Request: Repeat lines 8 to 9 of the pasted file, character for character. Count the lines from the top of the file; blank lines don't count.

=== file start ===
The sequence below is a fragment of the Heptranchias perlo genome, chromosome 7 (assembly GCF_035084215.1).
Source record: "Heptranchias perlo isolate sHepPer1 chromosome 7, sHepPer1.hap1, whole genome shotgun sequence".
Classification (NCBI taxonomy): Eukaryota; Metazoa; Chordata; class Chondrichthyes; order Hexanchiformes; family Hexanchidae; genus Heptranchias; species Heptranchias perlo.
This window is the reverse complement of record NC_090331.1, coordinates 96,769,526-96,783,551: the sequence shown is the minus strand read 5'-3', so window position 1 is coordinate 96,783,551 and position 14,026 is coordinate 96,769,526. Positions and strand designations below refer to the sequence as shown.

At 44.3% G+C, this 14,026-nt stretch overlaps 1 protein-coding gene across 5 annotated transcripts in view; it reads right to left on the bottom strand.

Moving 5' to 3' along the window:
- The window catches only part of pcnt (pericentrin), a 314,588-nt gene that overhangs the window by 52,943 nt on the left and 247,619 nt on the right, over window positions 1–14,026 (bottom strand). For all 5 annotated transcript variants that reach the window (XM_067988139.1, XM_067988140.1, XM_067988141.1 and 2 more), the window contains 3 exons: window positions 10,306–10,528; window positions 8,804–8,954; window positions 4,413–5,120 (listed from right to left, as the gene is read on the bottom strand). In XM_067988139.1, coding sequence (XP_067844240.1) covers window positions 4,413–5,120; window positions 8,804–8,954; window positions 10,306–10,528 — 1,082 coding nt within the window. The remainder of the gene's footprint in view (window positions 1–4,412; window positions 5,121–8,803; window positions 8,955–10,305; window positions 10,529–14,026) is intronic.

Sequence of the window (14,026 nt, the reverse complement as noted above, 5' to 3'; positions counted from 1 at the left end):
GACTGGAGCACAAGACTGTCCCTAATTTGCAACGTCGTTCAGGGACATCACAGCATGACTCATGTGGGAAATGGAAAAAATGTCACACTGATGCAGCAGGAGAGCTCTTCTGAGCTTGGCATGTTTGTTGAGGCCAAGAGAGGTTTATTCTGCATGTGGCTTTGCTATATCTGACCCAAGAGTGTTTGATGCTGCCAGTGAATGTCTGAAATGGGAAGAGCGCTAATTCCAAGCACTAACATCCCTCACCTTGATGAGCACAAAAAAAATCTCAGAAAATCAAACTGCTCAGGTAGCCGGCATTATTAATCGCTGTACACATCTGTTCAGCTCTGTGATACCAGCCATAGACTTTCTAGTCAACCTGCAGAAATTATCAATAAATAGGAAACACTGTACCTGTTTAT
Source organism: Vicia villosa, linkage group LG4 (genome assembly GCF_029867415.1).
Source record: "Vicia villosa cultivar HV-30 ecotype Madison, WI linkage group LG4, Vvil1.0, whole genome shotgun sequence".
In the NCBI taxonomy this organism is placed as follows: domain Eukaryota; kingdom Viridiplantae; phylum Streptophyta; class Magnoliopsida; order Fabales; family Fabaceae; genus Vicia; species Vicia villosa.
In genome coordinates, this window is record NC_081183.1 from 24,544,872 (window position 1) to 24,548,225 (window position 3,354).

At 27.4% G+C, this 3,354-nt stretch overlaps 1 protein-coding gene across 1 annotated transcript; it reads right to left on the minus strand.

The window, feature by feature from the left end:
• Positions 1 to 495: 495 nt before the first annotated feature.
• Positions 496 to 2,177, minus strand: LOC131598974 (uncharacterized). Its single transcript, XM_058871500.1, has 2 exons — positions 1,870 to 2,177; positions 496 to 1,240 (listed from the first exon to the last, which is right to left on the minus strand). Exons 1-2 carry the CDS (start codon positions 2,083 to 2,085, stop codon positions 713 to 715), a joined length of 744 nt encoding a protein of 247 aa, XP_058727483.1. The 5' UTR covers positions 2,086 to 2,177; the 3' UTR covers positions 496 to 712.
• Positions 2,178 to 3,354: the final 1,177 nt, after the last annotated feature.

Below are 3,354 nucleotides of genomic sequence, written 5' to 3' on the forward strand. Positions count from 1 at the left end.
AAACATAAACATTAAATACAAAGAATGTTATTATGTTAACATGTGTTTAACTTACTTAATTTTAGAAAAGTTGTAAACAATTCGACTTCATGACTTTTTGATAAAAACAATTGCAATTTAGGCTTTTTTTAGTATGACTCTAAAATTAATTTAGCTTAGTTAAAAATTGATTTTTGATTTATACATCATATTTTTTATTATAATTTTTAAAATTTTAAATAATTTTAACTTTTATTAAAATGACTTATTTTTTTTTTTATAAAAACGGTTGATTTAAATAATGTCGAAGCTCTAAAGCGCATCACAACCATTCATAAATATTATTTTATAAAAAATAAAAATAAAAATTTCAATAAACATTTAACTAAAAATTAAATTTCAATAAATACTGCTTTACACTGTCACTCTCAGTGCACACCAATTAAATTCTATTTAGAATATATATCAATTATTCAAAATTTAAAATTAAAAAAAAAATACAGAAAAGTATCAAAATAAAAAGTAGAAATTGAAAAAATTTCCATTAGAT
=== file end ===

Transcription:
Sequence of the window (14,026 nt, the reverse complement as noted above, 5' to 3'; positions counted from 1 at the left end):
GACTGGAGCACAAGACTGTCCCTAATTTGCAACGTCGTTCAGGGACATCACAGCATGACTCATGTGGGAAATGGAAAAAATGTCACACTGATGCAGCAGGAGAGCTCTTCTGAGCTTGGCATGTTTGTTGAGGCCAAGAGAGGTTTATTCTGCATGTGGCTTTGCTATATCTGACCCAAGAGTGTTTGATGCTGCCAGTGAATGTCTGAAATGGGAAGAGCGCTAATTCCAAGCACTAACATCCCTCACCTTGATGAGCACAAAAAAAATCTCAGAAAATCAAACTGCTCAGGTAGCCGGCATTATTAATCGCTGTACACATCTGTTCAGCTCTGTGATACCAGCCATAGACTTTCTAGTCAACCTGCAGAAATTATCAATAAATAGGAAACACTGTACCTGTTTAT